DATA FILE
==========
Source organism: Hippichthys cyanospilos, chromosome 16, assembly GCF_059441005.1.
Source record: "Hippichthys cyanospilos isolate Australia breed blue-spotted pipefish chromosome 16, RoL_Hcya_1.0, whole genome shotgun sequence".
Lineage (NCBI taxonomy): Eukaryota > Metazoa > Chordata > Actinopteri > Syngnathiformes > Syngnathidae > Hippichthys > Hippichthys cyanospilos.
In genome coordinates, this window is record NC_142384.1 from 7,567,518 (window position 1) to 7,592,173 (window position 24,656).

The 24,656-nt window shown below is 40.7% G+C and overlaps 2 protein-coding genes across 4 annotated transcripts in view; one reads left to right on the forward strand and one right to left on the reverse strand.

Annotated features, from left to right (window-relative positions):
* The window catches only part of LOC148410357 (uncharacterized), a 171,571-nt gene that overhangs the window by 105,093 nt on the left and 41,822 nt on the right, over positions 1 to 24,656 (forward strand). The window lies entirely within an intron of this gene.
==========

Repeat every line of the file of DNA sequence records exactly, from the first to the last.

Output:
Source organism: Hippichthys cyanospilos, chromosome 16, assembly GCF_059441005.1.
Source record: "Hippichthys cyanospilos isolate Australia breed blue-spotted pipefish chromosome 16, RoL_Hcya_1.0, whole genome shotgun sequence".
Lineage (NCBI taxonomy): Eukaryota > Metazoa > Chordata > Actinopteri > Syngnathiformes > Syngnathidae > Hippichthys > Hippichthys cyanospilos.
In genome coordinates, this window is record NC_142384.1 from 7,567,518 (window position 1) to 7,592,173 (window position 24,656).

The 24,656-nt window shown below is 40.7% G+C and overlaps 2 protein-coding genes across 4 annotated transcripts in view; one reads left to right on the forward strand and one right to left on the reverse strand.

Annotated features, from left to right (window-relative positions):
* The window catches only part of LOC148410357 (uncharacterized), a 171,571-nt gene that overhangs the window by 105,093 nt on the left and 41,822 nt on the right, over positions 1 to 24,656 (forward strand). The window lies entirely within an intron of this gene.